Babies smell so nice because they have evolved to help them bond with their mothers, research suggests. Picture: Public Domain Pictures
Babies smell so nice because they have evolved to help them bond with their mothers, research suggests. Picture: Public Domain Pictures

The sweet smell of baby scent: Now we know why they smell so good

By Colin Fernandez Time of article published Mar 4, 2020

Share this article:

London - Babies smell so nice because they have evolved to help them bond with their mothers, research suggests.

But while a newborn’s odour triggers maternal feelings of love, it is a different matter when they turn into teenagers.

The less appealing scent as children enter puberty encourages parents to keep their distance and helps them become independent, a study found.

The idea that babies generally smell pleasant and teenagers less inviting may seem unsurprising – but it is linked to the mother’s highly developed sense of smell, the German researchers said. She is capable of detecting in a sniff her child’s developmental stage.

Lead author Dr Laura Schaefer, of the Dresden University of Technology, said: "This study reveals that children’s body odours are an important factor affecting the mother-child relationship, and hints toward its importance for affection and caregiving."

The findings are based on 164 German mothers who were tested with body odour samples of their own children and four others of the same sex ranging in age from one to 18. The samples consisted of cotton T-shirts and baby suits that children slept in for one night.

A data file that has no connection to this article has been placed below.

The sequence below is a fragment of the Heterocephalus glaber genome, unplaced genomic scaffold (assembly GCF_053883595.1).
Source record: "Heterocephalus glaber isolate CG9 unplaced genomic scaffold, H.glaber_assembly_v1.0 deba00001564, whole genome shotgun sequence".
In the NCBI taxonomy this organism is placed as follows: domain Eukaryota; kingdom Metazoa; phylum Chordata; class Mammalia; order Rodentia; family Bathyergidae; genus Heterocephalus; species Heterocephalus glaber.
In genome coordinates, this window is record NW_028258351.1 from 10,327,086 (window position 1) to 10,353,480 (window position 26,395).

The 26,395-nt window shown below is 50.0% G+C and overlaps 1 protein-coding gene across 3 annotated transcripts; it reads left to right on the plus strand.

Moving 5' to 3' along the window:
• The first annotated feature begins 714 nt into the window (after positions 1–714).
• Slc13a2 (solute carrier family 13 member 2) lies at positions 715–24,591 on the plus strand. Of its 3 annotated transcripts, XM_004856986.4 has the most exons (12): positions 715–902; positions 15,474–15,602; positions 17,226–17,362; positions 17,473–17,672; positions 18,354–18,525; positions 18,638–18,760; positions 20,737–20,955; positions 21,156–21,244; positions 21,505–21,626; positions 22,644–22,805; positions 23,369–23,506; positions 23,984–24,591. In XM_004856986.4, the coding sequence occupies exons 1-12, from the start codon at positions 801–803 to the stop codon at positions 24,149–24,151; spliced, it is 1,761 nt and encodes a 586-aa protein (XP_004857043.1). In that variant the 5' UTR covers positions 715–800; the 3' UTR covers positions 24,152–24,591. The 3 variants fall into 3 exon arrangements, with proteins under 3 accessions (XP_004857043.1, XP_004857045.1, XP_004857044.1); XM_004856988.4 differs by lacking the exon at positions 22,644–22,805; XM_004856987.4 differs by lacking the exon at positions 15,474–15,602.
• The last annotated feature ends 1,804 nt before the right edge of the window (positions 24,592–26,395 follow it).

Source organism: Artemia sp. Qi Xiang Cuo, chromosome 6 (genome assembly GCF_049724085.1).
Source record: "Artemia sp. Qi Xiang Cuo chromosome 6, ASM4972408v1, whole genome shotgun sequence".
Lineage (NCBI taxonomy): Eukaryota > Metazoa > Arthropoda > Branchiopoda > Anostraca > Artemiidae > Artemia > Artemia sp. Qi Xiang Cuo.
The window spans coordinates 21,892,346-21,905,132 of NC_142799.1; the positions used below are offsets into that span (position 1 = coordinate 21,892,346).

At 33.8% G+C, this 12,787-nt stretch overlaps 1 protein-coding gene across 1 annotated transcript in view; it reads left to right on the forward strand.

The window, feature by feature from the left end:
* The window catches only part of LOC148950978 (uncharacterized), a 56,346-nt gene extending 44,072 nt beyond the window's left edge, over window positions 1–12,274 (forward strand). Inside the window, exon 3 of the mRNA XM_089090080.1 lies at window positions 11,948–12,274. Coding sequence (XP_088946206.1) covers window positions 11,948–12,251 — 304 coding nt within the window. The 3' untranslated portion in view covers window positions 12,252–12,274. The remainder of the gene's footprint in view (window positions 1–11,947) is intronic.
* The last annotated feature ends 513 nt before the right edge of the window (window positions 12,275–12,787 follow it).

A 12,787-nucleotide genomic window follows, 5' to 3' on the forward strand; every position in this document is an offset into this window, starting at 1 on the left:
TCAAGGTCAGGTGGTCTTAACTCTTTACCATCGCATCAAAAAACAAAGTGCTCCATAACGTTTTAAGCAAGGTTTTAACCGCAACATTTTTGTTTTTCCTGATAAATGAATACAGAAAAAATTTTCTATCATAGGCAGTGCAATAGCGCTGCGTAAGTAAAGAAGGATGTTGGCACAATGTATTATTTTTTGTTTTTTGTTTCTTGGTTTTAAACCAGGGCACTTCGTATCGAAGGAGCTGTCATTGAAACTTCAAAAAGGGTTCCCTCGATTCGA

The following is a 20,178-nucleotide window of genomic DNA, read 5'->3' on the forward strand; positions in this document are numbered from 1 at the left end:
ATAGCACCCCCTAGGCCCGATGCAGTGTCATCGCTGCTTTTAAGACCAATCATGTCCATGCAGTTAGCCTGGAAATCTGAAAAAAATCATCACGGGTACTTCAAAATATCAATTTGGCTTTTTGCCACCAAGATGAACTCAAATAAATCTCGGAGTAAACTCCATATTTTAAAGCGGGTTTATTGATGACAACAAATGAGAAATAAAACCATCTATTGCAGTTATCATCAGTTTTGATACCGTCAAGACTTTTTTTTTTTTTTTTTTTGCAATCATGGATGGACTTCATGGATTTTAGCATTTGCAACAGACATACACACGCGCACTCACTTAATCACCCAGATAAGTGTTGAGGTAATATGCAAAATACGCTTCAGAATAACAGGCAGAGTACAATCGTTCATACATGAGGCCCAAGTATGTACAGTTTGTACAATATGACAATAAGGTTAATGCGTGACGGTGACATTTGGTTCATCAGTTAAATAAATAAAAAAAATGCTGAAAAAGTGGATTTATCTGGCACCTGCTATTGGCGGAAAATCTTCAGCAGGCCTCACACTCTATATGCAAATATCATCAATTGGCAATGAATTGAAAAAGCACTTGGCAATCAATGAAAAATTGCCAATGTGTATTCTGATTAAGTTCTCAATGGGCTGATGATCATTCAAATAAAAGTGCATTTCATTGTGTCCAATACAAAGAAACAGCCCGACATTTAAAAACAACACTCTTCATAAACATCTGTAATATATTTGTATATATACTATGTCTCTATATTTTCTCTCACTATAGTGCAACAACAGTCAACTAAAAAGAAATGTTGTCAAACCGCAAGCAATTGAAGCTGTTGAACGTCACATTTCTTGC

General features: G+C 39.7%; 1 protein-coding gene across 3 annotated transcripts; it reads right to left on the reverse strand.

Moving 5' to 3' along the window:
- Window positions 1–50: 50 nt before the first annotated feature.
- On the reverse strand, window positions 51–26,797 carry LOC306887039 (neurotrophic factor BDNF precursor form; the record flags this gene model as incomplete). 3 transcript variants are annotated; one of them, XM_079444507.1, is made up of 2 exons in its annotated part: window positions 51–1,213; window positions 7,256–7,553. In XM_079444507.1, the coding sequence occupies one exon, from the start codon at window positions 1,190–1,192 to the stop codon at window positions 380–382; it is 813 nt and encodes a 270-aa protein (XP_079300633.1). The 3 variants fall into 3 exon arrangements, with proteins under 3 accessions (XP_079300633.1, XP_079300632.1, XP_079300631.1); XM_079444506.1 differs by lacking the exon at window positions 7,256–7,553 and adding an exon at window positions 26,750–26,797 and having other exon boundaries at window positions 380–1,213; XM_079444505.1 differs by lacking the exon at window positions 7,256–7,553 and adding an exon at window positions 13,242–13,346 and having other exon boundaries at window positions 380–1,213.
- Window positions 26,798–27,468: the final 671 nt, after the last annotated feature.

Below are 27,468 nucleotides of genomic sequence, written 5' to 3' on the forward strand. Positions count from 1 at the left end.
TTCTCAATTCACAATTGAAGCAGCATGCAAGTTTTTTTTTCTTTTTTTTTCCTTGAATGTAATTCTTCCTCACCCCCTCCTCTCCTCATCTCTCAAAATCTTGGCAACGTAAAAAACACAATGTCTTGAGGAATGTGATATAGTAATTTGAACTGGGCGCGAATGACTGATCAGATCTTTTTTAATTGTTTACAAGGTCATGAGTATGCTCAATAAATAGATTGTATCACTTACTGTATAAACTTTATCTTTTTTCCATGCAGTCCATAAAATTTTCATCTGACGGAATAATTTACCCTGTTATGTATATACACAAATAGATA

Overall, mothers classified the developmental status of the child with an accuracy of about 64 percent. Mothers were asked to smell the fabrics, and identify whether it came from a child aged up to one, one to three, four to eight, nine to 13, 14 to 18 or older than 18.

They generally scored higher when identifying what the researchers called pre-pubertal odours, as opposed to those defined as post-pubertal odours. More pleasant smells were found to be pre-pubertal, even when they came from older children.

Stronger body scents were identified as coming from post-pubertal children.

Dr Schaefer said: "This suggests infantile body odours can mediate affectionate love towards the child in the crucial periods of bonding."

Post-pubertal classifications "could be interpreted as a mechanism for detachment, when the child becomes more independent and separates itself from parental care", she said.

The study, published in the journal Frontiers In Psychology, follows previous experiments by the same team using MRI scans to see how maternal brains react to baby odours.

These showed responses similar to studies that tested for reactions to facial cuteness. The research adds further to the evidence that smell is an important factor in the mother-child bond.

The team’s investigation into the effects of body odour on the psychological relationship between mother and child could have long-term clinical implications.

It is hoped that the research may lead to the development of nasal sprays that could help a mother suffering from post-natal depression to bond with their baby.

Daily Mail

Share this article:

Related Articles